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Mongolian President Calls For End To Death Penalty

Mongolian President Tsakhia Elbegdorj
ULAN BATOR (Reuters) -- Mongolia's president called for an end to the death penalty and pledged a moratorium on executions today, an unusual step in Asia where the death penalty is an integral part of most countries' justice systems.

Information about the death penalty, including details about those awaiting death, is a state secret in Mongolia.

Mongolia executed at least one person in 2008, compared with over 1,700 in China, 111 in the United States, and 15 in North Korea, according to Amnesty data.

"Mongolia is a dignified country...and our citizens are dignified people," President Tsakhia Elbegdorj said in a speech to Mongolia's parliament, the Great Hural.

"Therefore, I ask Mongolia to put behind us this death penalty which degrades our dignity to death," he said. "The road democratic Mongolia has to take ought to be clean and bloodless."

Elbegdorj, who opposed the death penalty while member of parliament, has commuted the death sentences of at least three people since he took office in mid-2009.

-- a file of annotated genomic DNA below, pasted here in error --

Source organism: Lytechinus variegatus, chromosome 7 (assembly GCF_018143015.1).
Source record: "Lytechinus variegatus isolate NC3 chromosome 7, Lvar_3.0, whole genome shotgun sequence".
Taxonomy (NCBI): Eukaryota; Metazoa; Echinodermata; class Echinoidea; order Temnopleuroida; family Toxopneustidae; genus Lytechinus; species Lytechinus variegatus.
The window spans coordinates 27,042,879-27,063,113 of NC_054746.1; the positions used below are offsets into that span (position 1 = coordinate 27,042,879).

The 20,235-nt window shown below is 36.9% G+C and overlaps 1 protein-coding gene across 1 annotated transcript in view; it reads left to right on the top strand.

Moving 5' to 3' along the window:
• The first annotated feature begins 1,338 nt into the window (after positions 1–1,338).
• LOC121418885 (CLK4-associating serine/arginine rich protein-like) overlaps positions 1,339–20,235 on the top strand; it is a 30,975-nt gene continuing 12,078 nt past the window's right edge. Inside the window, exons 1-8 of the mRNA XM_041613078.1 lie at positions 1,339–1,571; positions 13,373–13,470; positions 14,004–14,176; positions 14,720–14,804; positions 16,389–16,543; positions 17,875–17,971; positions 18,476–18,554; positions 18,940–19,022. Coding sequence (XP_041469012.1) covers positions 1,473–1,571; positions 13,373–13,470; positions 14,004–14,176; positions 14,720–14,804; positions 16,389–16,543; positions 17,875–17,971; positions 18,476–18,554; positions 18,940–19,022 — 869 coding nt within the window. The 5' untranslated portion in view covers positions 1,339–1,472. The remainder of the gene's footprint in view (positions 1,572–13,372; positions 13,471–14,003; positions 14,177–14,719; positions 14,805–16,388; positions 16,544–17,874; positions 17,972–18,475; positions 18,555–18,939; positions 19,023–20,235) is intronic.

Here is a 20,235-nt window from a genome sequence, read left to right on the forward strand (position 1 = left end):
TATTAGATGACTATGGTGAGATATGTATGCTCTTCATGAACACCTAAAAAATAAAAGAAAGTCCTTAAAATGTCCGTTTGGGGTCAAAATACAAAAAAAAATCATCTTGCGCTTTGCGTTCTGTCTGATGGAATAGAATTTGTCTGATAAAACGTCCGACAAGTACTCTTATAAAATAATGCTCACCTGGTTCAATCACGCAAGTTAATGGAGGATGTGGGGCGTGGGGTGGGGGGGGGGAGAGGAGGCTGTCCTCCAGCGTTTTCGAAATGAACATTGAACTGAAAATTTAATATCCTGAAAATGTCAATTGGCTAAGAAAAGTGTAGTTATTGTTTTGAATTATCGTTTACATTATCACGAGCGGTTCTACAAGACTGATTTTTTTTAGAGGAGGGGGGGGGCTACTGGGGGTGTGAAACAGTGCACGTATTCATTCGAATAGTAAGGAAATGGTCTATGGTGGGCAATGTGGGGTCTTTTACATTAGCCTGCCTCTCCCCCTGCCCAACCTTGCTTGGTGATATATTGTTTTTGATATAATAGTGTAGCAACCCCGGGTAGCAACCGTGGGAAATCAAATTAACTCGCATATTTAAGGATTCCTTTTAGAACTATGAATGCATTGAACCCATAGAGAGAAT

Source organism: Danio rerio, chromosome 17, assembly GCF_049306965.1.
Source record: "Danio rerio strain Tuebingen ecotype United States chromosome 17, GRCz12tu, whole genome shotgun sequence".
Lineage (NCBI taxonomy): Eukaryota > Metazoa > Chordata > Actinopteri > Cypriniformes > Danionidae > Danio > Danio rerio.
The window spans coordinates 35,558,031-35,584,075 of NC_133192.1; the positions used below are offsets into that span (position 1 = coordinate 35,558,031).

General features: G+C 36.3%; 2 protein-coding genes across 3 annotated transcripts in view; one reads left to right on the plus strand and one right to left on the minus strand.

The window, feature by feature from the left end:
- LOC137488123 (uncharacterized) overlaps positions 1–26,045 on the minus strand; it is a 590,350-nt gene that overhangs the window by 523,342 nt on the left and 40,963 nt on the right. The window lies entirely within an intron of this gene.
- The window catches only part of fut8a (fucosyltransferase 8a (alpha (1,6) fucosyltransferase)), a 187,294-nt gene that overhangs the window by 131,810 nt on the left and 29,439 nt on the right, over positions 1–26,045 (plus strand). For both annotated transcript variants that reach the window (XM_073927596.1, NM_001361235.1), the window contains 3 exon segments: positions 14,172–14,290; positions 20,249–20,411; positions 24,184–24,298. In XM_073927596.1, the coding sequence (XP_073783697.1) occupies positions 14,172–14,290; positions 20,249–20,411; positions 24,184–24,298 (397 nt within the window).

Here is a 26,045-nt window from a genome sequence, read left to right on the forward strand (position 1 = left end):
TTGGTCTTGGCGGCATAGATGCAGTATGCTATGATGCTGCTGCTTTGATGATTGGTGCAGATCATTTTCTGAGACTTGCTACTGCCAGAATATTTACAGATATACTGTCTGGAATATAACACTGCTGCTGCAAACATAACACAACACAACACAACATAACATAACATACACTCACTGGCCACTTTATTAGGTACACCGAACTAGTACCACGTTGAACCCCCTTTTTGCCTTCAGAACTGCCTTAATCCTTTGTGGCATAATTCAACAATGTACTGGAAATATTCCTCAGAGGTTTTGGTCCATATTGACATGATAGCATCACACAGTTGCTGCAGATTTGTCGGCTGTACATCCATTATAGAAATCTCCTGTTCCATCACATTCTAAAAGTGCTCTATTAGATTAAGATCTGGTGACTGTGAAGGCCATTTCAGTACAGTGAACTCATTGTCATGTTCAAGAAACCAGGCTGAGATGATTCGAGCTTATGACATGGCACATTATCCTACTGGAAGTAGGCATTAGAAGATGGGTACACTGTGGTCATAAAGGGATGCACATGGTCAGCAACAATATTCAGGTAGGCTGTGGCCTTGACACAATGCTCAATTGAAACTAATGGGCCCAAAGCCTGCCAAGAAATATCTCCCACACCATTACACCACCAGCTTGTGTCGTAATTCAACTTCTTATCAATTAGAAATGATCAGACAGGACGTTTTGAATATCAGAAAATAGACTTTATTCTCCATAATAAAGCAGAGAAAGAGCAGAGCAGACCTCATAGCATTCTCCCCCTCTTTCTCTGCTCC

Amnesty International hailed the move as a "key step toward full abolition of the death penalty" by a country it ranks alongside North Korea for the secrecy in which it veils its executions.

Amnesty, which campaigns for the complete abolition of the death penalty in all countries, has lobbied for Mongolia to eliminate the punishment as it reforms its criminal code.

A draft code reserves capital punishment for premeditated murder and assassination of a state or public official, but removes it for rape, banditry, terrorism, sabotage, and genocide.

"Prison conditions for death row inmates are reported to be poor. Families are not notified in advance of the execution and the bodies of those executed are not returned to the family," Amnesty said in its statement hailing Elbegdorj's announcement.

About nine people are thought to be on death row in Mongolia.

Mongolia has had previous moratoria on executions, including one in the early 1950s.